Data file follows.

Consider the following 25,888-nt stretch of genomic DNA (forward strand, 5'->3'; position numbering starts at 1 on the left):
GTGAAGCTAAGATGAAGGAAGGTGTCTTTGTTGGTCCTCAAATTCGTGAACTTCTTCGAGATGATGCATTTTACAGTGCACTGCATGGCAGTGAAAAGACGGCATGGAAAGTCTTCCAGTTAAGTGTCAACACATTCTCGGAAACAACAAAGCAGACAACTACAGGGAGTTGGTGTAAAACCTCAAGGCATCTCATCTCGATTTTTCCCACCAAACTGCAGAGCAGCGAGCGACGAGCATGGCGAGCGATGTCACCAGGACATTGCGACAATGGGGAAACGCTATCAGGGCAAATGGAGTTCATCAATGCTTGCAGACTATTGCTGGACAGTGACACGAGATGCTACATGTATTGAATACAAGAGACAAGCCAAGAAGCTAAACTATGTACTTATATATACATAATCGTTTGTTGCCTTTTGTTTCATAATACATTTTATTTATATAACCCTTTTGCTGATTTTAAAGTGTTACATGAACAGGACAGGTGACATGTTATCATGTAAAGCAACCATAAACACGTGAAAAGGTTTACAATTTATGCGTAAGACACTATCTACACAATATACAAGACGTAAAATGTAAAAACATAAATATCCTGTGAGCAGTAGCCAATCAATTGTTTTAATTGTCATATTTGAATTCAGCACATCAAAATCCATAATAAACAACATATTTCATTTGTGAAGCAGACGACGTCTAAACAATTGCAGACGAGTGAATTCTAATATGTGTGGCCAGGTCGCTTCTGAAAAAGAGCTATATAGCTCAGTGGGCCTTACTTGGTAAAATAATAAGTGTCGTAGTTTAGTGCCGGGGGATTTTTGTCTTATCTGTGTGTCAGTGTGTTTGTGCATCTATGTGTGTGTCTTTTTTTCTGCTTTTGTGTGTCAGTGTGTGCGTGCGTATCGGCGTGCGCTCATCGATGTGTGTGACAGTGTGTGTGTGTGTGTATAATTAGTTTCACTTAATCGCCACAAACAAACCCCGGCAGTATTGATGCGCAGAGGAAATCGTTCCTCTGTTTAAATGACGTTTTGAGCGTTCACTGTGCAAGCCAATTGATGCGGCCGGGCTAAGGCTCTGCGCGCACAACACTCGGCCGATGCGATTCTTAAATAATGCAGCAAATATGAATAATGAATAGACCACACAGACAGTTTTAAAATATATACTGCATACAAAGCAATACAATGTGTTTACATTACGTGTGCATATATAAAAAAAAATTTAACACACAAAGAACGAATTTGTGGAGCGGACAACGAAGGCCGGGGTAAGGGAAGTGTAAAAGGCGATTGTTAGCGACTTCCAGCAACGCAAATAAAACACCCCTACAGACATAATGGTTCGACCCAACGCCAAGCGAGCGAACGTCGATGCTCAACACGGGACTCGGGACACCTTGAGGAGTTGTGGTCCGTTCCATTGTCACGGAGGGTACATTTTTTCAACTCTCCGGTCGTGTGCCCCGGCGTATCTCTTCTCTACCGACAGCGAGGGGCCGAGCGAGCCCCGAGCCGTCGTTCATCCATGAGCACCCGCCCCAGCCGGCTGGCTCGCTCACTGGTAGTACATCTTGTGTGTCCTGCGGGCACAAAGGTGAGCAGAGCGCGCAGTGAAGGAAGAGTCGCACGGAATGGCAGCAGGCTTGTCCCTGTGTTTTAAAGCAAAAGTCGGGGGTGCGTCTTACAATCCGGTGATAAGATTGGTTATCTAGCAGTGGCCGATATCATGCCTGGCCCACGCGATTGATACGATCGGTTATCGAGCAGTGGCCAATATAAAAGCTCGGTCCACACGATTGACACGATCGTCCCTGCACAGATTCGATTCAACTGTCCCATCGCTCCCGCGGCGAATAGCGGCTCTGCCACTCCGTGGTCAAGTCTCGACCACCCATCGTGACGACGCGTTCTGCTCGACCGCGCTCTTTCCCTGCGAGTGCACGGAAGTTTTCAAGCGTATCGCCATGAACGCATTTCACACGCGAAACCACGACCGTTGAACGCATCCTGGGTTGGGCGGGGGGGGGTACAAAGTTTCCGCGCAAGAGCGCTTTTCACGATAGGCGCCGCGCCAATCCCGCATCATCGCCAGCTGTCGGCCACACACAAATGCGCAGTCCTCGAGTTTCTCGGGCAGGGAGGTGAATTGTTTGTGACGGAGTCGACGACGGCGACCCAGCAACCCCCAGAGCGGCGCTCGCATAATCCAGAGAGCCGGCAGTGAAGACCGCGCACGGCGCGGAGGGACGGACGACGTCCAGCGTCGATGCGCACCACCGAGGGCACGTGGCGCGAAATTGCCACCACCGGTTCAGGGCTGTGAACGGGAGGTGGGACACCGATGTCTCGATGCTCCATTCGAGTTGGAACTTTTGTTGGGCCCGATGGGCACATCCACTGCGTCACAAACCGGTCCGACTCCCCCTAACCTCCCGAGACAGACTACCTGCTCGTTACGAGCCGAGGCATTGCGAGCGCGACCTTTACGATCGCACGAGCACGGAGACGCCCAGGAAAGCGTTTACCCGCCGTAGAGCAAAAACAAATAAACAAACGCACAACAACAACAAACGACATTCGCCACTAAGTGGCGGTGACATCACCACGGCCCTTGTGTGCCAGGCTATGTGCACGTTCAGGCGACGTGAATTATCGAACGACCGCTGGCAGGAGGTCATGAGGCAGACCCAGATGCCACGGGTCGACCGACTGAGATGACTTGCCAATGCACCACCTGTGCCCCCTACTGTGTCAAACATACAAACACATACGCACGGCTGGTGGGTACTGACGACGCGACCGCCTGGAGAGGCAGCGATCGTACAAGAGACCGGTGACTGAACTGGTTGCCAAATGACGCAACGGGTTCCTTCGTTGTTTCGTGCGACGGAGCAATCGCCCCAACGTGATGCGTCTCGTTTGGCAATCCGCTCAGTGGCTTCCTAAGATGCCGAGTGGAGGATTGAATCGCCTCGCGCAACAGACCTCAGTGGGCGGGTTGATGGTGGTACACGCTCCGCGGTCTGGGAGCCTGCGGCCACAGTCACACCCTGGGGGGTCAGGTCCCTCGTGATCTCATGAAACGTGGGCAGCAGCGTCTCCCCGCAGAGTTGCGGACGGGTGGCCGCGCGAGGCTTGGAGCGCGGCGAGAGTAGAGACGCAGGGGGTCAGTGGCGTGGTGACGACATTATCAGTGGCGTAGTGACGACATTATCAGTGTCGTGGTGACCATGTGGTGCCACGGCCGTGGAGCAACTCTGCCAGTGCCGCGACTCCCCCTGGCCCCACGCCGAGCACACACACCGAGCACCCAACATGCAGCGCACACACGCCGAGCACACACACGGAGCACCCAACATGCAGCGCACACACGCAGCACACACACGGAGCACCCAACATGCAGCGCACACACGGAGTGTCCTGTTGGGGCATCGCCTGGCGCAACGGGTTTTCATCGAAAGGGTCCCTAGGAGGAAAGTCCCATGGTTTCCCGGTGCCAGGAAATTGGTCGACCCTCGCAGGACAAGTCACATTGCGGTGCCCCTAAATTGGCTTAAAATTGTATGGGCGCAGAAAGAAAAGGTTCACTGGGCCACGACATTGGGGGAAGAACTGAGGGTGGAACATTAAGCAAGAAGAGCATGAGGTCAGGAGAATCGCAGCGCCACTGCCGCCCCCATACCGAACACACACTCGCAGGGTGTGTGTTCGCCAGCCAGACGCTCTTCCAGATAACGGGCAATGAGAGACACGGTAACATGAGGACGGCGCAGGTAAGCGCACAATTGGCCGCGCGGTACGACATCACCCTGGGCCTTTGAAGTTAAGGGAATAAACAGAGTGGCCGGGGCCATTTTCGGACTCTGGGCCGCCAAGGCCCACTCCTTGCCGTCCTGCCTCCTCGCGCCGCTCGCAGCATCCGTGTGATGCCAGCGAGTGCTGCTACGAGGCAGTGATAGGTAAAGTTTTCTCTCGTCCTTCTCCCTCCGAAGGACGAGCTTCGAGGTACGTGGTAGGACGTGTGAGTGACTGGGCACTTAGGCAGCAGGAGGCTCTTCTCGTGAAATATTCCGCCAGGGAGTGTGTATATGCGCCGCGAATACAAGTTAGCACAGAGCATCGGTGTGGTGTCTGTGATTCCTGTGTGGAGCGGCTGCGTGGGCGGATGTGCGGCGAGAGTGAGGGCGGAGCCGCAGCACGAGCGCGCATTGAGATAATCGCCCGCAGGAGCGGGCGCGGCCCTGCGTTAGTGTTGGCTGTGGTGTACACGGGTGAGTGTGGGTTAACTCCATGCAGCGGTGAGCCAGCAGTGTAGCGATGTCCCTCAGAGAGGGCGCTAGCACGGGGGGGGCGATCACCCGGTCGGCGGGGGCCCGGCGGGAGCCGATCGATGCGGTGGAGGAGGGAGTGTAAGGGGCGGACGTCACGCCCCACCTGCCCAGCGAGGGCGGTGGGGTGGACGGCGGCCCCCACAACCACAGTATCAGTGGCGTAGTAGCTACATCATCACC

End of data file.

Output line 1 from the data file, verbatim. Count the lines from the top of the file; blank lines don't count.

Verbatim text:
Consider the following 25,888-nt stretch of genomic DNA (forward strand, 5'->3'; position numbering starts at 1 on the left):